The G-77/CHINA requested the Secretariat to prepare a document focusing on the indispensability of an international forest fund and identifying areas where assistance should be directed to enhance afforestation in LFCCs. Regarding a comprehensive evaluation of the GEF, the EU and others emphasized avoiding duplication of recent evaluations. The EU replaced text on the need for an "international forest fund" with "international cooperation in provision of finance for SFM." The US emphasized the need to also examine facilitating coordination of existing funding sources.
WG2 delegates commented on a Co-Chairs' Summary on other issues needing clarification. On valuation, the G-77/CHINA called for promoting further research to develop valuation methodologies. The EU said forest goods and services "should" rather than "must" be properly valued, called for attempts to value difficult goods and services including biodiversity and recreation, and preferred a "quantitative and qualitative" approach to a "science-based" one. The EU called for developing methodologies that ensure market prices and political decisions reflect the value of positive externalities and the cost of negative ones. The G-77/CHINA and BRAZIL deleted text on "closely following" FCCC agreements in considering costs and benefits of carbon sequestration and, with the US, on avoiding perverse incentives for replacing natural forest with planted forest. The EU preferred to "work closely with" the FCCC.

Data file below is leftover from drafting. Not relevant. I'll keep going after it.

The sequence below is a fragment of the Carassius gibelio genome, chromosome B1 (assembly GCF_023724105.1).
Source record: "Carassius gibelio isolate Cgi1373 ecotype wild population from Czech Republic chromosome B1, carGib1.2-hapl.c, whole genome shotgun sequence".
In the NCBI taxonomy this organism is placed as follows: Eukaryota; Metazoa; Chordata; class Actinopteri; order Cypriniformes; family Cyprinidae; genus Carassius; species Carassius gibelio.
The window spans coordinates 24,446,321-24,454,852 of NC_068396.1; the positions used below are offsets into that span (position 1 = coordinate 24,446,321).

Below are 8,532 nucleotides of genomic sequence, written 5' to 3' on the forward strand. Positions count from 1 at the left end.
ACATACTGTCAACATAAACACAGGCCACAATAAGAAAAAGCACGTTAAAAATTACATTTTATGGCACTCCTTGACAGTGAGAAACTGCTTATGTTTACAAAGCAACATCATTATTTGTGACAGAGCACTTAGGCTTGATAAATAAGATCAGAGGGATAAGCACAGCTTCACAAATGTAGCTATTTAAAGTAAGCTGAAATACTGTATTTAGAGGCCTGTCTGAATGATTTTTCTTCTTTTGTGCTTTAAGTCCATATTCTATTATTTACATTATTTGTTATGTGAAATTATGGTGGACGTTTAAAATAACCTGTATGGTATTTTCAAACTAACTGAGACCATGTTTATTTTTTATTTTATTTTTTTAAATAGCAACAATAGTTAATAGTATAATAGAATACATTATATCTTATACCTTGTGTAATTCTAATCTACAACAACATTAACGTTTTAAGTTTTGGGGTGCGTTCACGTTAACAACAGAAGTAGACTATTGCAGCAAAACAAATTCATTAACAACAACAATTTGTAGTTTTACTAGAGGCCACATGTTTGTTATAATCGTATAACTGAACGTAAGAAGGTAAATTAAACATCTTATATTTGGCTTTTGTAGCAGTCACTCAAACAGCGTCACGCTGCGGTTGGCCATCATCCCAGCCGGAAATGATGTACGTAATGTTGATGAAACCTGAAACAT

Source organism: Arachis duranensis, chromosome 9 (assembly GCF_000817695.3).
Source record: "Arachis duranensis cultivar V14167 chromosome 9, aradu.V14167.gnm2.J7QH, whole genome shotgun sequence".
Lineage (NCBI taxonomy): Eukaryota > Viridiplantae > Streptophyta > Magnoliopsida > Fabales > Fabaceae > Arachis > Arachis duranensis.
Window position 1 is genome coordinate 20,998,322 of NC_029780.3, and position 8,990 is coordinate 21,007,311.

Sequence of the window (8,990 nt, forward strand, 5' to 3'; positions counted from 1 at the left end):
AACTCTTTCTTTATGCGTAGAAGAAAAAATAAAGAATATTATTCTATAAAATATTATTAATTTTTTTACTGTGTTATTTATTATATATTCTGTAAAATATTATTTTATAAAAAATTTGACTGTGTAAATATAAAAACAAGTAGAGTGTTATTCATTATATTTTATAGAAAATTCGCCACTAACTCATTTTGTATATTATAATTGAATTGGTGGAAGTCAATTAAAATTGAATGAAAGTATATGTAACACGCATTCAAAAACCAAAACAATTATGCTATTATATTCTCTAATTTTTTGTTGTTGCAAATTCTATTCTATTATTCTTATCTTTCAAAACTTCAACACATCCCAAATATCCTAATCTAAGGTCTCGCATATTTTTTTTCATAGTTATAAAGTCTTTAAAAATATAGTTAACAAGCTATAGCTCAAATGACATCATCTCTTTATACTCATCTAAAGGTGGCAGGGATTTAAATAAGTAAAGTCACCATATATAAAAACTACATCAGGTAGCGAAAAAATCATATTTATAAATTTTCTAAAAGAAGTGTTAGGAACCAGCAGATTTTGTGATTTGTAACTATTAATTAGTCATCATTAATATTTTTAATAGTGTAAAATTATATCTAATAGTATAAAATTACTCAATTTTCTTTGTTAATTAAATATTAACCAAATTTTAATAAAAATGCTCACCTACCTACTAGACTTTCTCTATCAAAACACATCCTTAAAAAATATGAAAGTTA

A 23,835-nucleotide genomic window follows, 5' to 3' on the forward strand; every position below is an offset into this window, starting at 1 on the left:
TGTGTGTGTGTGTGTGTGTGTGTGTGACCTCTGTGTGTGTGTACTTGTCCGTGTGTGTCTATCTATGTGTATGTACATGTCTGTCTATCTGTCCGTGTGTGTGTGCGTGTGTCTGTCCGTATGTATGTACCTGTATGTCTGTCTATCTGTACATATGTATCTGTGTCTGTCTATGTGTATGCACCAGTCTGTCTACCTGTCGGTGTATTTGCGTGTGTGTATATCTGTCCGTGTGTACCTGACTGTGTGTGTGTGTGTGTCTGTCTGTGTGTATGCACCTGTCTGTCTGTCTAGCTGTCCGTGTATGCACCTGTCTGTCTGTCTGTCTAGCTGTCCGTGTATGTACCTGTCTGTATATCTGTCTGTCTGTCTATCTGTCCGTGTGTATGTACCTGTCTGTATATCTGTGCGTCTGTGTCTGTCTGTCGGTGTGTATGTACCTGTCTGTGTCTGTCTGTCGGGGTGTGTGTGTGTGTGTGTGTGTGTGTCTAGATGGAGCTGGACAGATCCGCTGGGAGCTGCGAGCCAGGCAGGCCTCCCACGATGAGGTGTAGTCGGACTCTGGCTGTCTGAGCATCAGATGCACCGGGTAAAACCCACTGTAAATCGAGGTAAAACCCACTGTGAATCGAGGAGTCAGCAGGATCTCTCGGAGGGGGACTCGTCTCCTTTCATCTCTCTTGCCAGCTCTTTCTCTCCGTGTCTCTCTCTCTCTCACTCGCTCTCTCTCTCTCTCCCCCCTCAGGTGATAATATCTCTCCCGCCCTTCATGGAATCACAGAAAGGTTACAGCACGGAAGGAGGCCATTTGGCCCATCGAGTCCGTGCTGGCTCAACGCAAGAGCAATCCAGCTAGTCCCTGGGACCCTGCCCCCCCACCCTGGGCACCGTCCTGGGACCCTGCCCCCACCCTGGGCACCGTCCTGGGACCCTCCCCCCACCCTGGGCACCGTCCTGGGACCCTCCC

The G-77/CHINA opposed text stating that "land tenure should include land and resource tenure by indigenous people and local communities." On future supply and demand, the G-77/CHINA deleted text on negative impacts of planted forests, while NEW ZEALAND called for greater emphasis on their positive role. The EU said planted forests should mimic natural forests and be based on SFM. AUSTRALIA deleted reference to possible negative effects of mono-specific plantations of non-native species.
Delegates met in Plenary to discuss the Co-Chairs' Summary on international arrangements and mechanisms. On identifying possible elements of an international arrangement or mechanism, the US preferred international "arrangements or mechanisms." CANADA recalled the IFF mandate on this category. BRAZIL stressed that examination of this programme element should not be undertaken in isolation. On additional elements suggested for further consideration, the G-77/CHINA called for strengthening the attention to finance, technology and capacity building. NEPAL added special needs of countries with fragile forest ecosystems. The EU, with BRAZIL and the US, opposed listing such elements.
The EU proposed deleting text stating that at present there is no general agreement regarding the need for a global, legally-binding instrument on all types of forests. CANADA objected. Regarding the need for a step-by-step approach, the G-77/CHINA added the need for political will. On the Canada-Costa Rica initiative, BRAZIL preferred that "the IFF take note of" it rather than state that it "was welcomed." The US recommended clarifying that the initiative is to discuss legally-binding instruments.